9 September 2014 at 12.00pm | 3 Comments
Rigoletto's Gilda is one of Verdi’s youngest heroines, and his most innocent. He wrote the part for a lighter, higher voice than many of his soprano roles. Gilda is a 16-year-old ingénue, who until the start of the opera has spent most of her life secluded in a convent. She knows hardly anything about the world or her family – not even her father’s real name. So when Gilda falls in love, she expresses her feelings not with the passion of Leonora from Il trovatore or Violetta from La traviata, but in a gentle, dreamy aria that Verdi instructed to be sung at a moderate pace and sotto voce (very quietly).
By the time Gilda sings her first and only aria we have already learnt a lot about her from her Act I duets with Rigoletto and the Duke of Mantua (disguised as 'poor student' Gualtier Maldé). We have witnessed her childlike excitement at Rigoletto’s arrival, her tender response to his grief at the memory of her mother, and her mixture of restlessness (she longs to go out into the city) and docility (when Rigoletto forbids it, she does not protest). We have realized her extreme innocence, almost naivety, in her dialogue with the conniving Giovanna, when she expresses her hope that the handsome stranger she’s seen at church is poor like her, as it will make their love more romantic. And we have seen her shyly mesmerized by the Duke’s eloquent declarations of love, to the point where her vocal line can only imitate his. Indeed, much of Gilda’s music in both Act I duets is imitative or acts as a descant to Rigoletto or the Duke’s vocal line.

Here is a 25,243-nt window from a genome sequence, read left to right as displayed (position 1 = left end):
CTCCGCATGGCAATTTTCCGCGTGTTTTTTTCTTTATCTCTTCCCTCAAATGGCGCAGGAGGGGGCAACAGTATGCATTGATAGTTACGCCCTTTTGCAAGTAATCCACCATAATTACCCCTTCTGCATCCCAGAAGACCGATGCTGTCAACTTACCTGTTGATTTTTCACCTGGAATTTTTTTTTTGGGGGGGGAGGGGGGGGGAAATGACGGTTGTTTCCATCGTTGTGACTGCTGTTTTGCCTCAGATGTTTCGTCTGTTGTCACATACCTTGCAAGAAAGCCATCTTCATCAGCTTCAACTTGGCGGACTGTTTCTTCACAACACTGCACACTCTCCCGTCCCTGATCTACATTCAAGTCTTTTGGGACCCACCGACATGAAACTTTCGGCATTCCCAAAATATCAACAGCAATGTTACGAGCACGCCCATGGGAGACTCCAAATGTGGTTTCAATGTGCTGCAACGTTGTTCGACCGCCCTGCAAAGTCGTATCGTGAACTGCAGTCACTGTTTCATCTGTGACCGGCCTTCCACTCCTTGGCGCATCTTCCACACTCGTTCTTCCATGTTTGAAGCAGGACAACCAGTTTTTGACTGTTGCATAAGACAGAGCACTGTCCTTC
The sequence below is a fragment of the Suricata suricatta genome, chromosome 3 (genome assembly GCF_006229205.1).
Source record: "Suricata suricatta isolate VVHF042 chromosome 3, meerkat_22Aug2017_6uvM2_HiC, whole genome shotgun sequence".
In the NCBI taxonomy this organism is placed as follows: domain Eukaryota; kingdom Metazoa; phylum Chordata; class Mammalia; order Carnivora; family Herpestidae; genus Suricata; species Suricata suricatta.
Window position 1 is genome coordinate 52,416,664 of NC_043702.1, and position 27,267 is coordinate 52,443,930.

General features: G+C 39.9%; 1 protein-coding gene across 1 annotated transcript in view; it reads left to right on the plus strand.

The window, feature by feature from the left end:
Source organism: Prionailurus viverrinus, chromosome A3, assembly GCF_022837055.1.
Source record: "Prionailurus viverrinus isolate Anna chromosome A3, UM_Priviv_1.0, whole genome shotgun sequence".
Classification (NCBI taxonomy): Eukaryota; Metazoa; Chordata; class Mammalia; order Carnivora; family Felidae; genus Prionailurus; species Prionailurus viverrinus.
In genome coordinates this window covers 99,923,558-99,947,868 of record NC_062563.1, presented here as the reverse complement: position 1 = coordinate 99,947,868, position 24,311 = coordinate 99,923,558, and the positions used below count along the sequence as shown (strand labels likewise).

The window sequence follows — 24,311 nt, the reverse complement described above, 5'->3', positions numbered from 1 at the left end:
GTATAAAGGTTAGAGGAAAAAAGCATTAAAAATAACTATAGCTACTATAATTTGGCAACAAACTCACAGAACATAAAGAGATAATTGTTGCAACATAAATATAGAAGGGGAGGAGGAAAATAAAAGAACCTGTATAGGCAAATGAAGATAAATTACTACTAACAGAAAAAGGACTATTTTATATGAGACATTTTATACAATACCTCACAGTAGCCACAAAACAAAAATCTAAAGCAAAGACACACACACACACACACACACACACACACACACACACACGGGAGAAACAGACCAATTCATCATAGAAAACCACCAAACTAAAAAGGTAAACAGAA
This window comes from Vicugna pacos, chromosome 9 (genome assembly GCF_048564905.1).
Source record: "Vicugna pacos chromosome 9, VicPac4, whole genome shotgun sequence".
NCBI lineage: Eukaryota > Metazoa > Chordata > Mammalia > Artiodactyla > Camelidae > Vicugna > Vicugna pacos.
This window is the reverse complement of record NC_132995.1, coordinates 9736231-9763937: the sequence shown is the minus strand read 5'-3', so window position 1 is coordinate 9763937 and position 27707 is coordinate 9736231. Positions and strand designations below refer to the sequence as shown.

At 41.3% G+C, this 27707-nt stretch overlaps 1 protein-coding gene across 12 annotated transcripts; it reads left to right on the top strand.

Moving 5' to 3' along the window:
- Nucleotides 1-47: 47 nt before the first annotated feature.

‘Caro nome’ is Gilda’s first extended expression of independent emotions, and shows both her tenderness and her simplicity. The aria is preceded by a shimmering figuration described by Verdi scholar Julian Budden as an example of Verdi’s finest woodwind writing. Over it, Gilda slowly and rapturously pronounces the name of her lover, ‘Gualtier Maldé’. ‘Caro nome’ then opens with a gentle flute melody, as simple as a folksong. Gilda takes up the melody, echoed by a cicada-like buzzing on solo violin, as she meditates on the ‘beloved name’ that has taught her to love. The gentle pace, falling phrases and the stresses on words such as ‘desir’ (desire) and ‘sospir’ (sigh) suggest Gilda sighing with pleasure at her new emotions, while the solo violin conveys Gilda’s excitedly beating heart.
The aria develops in a way that is both novel and very simple. After bar 24 there is essentially no new musical material. Instead, the aria becomes a series of continuous variations on the opening melody, as though Gilda is weaving ever more elaborate romantic fantasies around the name of her lover. Nor is there any new text – instead, Gilda repeats her earlier words, in fragments. The increasingly elaborate melody and passages of ecstatic coloratura suggest her growing excitement at the discovery of love. Towards the end, the slowing pace and tender, expansive phrases show her delight – she doesn’t want to stop thinking about 'Gualtier’. Throughout, the orchestral textures remain delicate, reflecting Gilda’s gentleness. The aria culminates in a rapturous, wordless cadenza, and then blends seamlessly into the following scene, as Gilda continues to repeat rapturously the name of her lover as courtiers approach.
‘Caro nome’ is a breathtaking portrayal of young love in all its innocence and idealism. It marks the first step in Gilda’s transformation from ingénue to self-sacrificing heroine. The Gilda we encounter in Act II, with her long solo ‘Tutte le feste al tempio’, is a very different woman, both in terms of her emotions and her music. The fact that in ‘Caro nome’ we already know her love for the Duke is doomed makes its tenderness and sincerity all the more poignant.